Books: MacDonald’s “Galton Case” and “Black Money”

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Ross MacDonald is one of the greats when it comes to detective fiction. His protagonist is Lew Archer, who is modeled after Raymond Chandler’s Philip Marlowe. The classic loner. Man against the system. No private life. No friends among the police. A competent fighter, but still tends to get beat up a lot.

MacDonald wrote 18 Archer books 1949-1976 (he died in 1983).

I’d read five MacDonald books, but still had two on my shelf (all rescued from used bookstores). Henning Mankell’s “The Pyramid” was the 100th book I’d read from the Black Lizard imprint. I decided to start the next 100 with those two Lew Archer books. I read them both during a three-day period while recovering from surgery.

“The Galton Case” is by far the best Lew Archer book I’ve read. An aging wealthy woman hires Archer to find her son, who disappeared 20 years before along with his streetwise bride. That part is solved in fairly short order. But by then the book has become a murder mystery, Nevada gangsters have shown themselves, an old murder surfaces, an apparent grandson appears, and…well, it just keeps getting more and more interesting. The plot takes Archer to Ontario a couple times. This was a highly satisfying book. It totally surprised me, and that’s not easy to do.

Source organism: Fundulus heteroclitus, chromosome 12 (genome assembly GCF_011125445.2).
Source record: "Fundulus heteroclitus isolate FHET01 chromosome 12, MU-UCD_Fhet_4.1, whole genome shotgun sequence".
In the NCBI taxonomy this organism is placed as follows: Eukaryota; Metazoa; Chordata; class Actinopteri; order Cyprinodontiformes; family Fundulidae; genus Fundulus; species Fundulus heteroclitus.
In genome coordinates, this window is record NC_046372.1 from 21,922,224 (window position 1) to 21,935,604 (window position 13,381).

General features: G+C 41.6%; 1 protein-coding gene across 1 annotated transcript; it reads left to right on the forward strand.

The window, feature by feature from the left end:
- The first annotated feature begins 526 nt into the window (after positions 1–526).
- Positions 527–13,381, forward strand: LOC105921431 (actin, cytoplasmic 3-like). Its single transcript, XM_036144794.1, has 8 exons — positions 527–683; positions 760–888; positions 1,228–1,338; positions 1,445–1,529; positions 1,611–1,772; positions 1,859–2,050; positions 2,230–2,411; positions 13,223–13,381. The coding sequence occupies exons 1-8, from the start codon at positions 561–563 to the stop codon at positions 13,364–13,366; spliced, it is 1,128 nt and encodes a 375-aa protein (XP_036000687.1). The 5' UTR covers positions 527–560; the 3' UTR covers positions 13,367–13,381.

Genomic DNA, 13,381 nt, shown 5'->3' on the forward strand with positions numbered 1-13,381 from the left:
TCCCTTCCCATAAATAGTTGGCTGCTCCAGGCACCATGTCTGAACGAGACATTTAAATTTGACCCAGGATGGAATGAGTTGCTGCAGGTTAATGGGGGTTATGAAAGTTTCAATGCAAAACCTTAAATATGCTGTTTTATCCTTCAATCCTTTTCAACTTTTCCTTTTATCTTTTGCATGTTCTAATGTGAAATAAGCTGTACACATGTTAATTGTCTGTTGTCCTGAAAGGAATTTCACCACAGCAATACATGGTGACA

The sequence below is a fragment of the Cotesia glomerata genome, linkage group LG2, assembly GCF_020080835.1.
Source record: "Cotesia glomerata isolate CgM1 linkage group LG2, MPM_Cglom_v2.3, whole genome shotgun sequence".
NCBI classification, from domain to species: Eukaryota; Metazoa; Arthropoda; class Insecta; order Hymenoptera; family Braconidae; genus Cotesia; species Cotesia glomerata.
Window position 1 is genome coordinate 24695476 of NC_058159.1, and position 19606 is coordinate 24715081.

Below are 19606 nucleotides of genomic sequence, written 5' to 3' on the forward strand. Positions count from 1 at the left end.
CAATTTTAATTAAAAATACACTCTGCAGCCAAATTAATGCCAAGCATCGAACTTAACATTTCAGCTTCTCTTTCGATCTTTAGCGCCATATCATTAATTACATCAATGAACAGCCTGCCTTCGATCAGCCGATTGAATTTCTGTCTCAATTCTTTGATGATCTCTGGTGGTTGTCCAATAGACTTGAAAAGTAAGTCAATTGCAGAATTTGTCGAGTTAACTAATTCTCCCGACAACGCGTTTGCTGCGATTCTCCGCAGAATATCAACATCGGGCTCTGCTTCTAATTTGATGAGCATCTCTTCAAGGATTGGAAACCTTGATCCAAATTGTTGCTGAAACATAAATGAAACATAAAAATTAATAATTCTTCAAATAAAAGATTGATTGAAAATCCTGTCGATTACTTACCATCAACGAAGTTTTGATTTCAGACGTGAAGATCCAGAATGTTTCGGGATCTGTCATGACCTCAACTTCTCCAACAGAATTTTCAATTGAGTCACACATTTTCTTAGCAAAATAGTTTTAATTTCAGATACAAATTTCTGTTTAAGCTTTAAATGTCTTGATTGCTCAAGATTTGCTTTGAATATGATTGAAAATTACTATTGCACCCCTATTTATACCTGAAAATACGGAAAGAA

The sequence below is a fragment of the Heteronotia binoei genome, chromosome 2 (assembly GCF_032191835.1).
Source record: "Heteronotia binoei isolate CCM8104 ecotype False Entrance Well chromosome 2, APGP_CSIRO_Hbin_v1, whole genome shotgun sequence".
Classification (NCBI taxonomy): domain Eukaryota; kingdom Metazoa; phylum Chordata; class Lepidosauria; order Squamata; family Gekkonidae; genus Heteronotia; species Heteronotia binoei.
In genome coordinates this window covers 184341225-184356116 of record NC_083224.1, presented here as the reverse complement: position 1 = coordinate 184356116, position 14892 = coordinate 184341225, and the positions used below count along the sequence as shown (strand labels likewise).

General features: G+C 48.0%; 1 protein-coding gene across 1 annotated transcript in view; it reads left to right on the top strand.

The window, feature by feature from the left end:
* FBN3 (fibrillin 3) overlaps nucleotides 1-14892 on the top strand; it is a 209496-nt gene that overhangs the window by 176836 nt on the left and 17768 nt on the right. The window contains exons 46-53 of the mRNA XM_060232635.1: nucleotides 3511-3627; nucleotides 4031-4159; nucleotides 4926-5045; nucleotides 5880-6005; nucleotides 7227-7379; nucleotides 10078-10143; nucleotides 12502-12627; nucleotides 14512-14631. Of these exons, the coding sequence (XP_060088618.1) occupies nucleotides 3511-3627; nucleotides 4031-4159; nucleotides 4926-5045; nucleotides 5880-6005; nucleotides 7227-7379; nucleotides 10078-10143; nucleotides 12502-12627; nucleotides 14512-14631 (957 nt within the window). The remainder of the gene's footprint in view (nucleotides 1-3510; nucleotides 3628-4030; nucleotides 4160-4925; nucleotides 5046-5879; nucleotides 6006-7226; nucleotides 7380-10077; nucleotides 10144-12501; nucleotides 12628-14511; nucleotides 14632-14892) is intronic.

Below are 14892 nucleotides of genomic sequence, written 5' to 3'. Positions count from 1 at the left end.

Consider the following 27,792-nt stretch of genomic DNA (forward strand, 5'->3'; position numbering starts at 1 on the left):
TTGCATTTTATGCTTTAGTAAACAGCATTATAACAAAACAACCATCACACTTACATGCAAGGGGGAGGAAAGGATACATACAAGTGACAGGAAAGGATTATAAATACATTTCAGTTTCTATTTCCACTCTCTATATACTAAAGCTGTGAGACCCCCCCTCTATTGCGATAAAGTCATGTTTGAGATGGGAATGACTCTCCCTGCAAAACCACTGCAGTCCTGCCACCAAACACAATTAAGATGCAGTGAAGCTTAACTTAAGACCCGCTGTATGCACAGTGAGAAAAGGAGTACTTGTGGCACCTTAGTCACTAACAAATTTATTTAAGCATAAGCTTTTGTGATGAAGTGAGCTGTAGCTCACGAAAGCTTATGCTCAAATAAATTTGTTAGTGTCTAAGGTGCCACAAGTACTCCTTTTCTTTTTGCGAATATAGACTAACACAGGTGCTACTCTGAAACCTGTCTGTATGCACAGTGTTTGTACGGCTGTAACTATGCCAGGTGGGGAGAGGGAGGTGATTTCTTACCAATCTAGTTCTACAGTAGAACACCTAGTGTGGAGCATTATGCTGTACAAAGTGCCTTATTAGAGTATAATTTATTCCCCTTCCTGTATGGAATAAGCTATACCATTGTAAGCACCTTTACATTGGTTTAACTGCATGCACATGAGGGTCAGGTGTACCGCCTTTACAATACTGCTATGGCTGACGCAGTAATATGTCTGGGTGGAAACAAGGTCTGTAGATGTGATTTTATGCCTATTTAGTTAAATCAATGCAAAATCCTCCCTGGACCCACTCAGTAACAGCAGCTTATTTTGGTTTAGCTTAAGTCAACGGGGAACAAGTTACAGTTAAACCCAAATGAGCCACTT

I then moved on to “Black Money.” A rich young fellow hires Archer to learn the identity of a suave guy known simply as “the Frenchman,” who has wooed away his girlfriend. Much of the book involves untangling the Frenchman’s identity. But mixed in is a seven-year-old suicide, gambling debts, money laundering, and a bunch of rich people.

MacDonald’s books are rollercoasters. There is no down time, no time for reflection, no private interlude with a girlfriend, no nice meal. It’s all plot. When Archer needs to get from San Francisco to Ontario, it takes a paragraph. You don’t read anything about the journey. He’s just gets on a plane, and a couple sentences later he’s knocking on a door. You really need to concentrate, because there is no chance to catch your breath. MacDonald is well worth the ride.

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